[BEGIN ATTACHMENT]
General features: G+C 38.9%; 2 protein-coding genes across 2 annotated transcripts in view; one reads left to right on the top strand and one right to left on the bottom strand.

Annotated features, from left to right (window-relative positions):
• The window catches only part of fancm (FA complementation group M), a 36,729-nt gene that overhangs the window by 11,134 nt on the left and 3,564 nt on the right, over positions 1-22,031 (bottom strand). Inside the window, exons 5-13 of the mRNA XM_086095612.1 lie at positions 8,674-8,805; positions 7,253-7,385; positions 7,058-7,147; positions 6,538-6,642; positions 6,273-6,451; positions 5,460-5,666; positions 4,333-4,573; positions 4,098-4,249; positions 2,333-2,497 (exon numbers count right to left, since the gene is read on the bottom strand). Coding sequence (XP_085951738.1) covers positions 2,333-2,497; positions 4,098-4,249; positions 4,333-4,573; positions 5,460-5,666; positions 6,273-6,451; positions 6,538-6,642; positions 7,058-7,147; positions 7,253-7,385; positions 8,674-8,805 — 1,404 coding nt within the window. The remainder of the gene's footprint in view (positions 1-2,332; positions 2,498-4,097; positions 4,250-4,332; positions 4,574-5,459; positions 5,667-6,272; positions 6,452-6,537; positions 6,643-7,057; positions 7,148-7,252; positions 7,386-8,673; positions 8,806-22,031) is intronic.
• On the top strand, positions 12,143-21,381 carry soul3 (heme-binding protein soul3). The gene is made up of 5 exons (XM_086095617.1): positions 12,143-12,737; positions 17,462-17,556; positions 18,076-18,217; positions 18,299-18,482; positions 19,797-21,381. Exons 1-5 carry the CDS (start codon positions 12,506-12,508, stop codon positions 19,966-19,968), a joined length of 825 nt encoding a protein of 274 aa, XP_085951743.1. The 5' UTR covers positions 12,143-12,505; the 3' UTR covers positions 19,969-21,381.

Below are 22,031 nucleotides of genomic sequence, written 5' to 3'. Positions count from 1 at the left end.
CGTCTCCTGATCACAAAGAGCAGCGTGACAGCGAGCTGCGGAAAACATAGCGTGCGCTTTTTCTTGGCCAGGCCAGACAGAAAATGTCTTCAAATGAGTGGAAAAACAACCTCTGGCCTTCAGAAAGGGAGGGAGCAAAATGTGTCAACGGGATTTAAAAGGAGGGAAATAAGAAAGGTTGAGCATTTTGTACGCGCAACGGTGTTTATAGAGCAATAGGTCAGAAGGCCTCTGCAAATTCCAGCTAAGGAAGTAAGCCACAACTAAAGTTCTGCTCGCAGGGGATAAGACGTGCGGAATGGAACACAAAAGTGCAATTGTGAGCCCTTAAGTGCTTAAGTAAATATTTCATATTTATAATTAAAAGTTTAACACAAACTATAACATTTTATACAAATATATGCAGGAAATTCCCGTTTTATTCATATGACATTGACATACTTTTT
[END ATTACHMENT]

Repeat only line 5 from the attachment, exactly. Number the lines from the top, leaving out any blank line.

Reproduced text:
Below are 22,031 nucleotides of genomic sequence, written 5' to 3'. Positions count from 1 at the left end.